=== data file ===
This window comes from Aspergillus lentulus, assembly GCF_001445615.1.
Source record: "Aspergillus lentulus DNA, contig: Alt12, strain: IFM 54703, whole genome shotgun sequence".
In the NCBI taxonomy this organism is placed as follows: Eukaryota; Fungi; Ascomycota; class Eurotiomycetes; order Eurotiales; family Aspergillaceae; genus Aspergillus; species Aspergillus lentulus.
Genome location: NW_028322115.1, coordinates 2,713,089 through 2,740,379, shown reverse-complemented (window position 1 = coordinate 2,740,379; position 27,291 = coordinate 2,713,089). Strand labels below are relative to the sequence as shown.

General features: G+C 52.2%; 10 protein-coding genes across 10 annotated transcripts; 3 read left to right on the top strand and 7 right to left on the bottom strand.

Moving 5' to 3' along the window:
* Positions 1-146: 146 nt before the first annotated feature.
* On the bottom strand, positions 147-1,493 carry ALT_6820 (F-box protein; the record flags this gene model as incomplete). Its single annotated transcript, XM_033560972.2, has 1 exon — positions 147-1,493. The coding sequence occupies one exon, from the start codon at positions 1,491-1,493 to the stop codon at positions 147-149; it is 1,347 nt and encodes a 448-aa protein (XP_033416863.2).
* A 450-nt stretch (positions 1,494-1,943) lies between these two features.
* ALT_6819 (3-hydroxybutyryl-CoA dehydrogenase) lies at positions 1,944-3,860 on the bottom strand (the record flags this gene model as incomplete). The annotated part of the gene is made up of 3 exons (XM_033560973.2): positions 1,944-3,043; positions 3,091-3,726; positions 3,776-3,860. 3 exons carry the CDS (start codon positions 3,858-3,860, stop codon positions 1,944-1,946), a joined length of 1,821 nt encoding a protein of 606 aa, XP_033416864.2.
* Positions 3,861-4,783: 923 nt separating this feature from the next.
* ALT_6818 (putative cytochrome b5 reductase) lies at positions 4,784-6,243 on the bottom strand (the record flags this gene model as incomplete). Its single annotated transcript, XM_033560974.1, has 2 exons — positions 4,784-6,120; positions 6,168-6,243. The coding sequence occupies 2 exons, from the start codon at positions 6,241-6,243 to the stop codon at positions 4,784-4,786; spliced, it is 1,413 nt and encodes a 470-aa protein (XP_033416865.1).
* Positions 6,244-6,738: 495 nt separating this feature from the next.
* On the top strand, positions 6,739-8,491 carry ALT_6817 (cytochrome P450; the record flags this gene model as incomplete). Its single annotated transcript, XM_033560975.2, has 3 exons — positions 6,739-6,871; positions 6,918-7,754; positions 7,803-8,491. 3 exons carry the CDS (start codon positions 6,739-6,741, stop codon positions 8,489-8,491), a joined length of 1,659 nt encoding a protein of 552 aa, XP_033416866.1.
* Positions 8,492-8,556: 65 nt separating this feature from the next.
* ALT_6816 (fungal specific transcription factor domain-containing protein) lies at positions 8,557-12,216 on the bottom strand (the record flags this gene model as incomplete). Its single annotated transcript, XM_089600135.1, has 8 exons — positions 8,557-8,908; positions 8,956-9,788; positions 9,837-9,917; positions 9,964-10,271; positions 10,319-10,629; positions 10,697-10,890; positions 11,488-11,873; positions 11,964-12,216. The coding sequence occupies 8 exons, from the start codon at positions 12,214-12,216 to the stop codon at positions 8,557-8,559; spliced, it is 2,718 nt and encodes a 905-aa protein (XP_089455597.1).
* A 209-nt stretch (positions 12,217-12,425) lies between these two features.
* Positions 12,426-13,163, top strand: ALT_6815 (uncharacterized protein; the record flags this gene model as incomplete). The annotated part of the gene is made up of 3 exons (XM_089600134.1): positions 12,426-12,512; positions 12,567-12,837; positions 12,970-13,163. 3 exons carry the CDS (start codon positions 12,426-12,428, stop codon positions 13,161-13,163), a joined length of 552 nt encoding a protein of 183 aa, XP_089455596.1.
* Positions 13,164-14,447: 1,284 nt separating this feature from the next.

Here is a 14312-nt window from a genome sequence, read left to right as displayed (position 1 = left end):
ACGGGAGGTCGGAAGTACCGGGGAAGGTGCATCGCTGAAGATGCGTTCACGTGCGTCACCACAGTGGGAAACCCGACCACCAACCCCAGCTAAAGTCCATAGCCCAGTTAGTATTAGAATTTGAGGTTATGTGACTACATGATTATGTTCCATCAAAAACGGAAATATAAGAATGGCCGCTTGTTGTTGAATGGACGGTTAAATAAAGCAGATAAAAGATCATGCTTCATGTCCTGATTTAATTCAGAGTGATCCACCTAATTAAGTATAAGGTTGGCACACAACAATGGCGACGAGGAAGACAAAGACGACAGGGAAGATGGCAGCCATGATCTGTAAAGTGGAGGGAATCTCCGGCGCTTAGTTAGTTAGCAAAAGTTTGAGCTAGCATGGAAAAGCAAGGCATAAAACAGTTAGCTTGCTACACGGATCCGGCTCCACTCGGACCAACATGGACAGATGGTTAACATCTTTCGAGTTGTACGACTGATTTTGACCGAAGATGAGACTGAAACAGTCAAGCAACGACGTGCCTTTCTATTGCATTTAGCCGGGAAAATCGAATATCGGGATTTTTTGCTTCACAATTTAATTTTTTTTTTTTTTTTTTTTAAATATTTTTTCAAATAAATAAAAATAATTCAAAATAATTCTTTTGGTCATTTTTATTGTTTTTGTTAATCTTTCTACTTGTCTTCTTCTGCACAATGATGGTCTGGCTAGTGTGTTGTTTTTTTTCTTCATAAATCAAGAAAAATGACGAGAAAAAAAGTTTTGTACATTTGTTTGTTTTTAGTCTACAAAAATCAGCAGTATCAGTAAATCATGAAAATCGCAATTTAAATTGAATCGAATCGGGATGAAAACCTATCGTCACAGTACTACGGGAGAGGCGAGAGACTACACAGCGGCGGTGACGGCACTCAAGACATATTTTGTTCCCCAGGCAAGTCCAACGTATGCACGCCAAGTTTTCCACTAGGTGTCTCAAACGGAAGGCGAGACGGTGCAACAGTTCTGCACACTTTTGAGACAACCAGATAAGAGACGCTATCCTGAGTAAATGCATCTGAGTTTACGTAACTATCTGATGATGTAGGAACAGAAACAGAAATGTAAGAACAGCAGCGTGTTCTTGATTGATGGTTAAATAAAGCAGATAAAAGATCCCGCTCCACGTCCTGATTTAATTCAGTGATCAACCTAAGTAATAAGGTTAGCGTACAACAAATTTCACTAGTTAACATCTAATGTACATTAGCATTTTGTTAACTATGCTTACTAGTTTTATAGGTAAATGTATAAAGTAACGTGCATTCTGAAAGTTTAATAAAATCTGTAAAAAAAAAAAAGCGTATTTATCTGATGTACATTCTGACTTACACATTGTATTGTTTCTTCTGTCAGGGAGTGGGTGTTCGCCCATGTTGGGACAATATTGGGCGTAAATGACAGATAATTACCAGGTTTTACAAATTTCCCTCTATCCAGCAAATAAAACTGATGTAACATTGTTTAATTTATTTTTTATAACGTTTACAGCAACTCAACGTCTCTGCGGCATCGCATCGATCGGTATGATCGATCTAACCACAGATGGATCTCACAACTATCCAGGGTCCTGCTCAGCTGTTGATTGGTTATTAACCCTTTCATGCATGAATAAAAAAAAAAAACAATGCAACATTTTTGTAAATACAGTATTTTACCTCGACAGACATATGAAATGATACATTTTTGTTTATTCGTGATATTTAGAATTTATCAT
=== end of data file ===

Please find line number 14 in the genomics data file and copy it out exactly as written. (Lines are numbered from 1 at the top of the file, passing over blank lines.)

* On the top strand, positions 6,739-8,491 carry ALT_6817 (cytochrome P450; the record flags this gene model as incomplete). Its single annotated transcript, XM_033560975.2, has 3 exons — positions 6,739-6,871; positions 6,918-7,754; positions 7,803-8,491. 3 exons carry the CDS (start codon positions 6,739-6,741, stop codon positions 8,489-8,491), a joined length of 1,659 nt encoding a protein of 552 aa, XP_033416866.1.